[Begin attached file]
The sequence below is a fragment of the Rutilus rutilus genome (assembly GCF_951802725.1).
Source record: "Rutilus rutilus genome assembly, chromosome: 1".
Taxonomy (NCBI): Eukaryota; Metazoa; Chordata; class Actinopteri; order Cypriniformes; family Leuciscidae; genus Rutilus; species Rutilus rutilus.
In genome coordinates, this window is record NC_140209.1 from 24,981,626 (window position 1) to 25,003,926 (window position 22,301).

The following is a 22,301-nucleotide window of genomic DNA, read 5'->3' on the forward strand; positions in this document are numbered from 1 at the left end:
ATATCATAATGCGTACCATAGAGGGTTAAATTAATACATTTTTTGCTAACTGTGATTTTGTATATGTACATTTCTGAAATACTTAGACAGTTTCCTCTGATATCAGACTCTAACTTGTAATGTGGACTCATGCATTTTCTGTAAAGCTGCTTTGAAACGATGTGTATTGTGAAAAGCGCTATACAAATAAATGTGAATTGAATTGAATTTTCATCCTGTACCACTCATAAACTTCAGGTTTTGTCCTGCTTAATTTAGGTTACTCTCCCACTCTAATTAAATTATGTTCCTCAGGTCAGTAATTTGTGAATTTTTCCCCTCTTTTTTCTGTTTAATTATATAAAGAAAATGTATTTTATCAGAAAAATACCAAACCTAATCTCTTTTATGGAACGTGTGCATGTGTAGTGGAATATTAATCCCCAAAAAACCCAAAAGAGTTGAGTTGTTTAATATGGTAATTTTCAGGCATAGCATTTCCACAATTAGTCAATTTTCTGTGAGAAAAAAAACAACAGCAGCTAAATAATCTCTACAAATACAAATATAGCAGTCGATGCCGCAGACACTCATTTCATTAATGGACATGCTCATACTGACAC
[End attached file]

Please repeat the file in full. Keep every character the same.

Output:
The sequence below is a fragment of the Rutilus rutilus genome (assembly GCF_951802725.1).
Source record: "Rutilus rutilus genome assembly, chromosome: 1".
Taxonomy (NCBI): Eukaryota; Metazoa; Chordata; class Actinopteri; order Cypriniformes; family Leuciscidae; genus Rutilus; species Rutilus rutilus.
In genome coordinates, this window is record NC_140209.1 from 24,981,626 (window position 1) to 25,003,926 (window position 22,301).

The following is a 22,301-nucleotide window of genomic DNA, read 5'->3' on the forward strand; positions in this document are numbered from 1 at the left end:
ATATCATAATGCGTACCATAGAGGGTTAAATTAATACATTTTTTGCTAACTGTGATTTTGTATATGTACATTTCTGAAATACTTAGACAGTTTCCTCTGATATCAGACTCTAACTTGTAATGTGGACTCATGCATTTTCTGTAAAGCTGCTTTGAAACGATGTGTATTGTGAAAAGCGCTATACAAATAAATGTGAATTGAATTGAATTTTCATCCTGTACCACTCATAAACTTCAGGTTTTGTCCTGCTTAATTTAGGTTACTCTCCCACTCTAATTAAATTATGTTCCTCAGGTCAGTAATTTGTGAATTTTTCCCCTCTTTTTTCTGTTTAATTATATAAAGAAAATGTATTTTATCAGAAAAATACCAAACCTAATCTCTTTTATGGAACGTGTGCATGTGTAGTGGAATATTAATCCCCAAAAAACCCAAAAGAGTTGAGTTGTTTAATATGGTAATTTTCAGGCATAGCATTTCCACAATTAGTCAATTTTCTGTGAGAAAAAAAACAACAGCAGCTAAATAATCTCTACAAATACAAATATAGCAGTCGATGCCGCAGACACTCATTTCATTAATGGACATGCTCATACTGACAC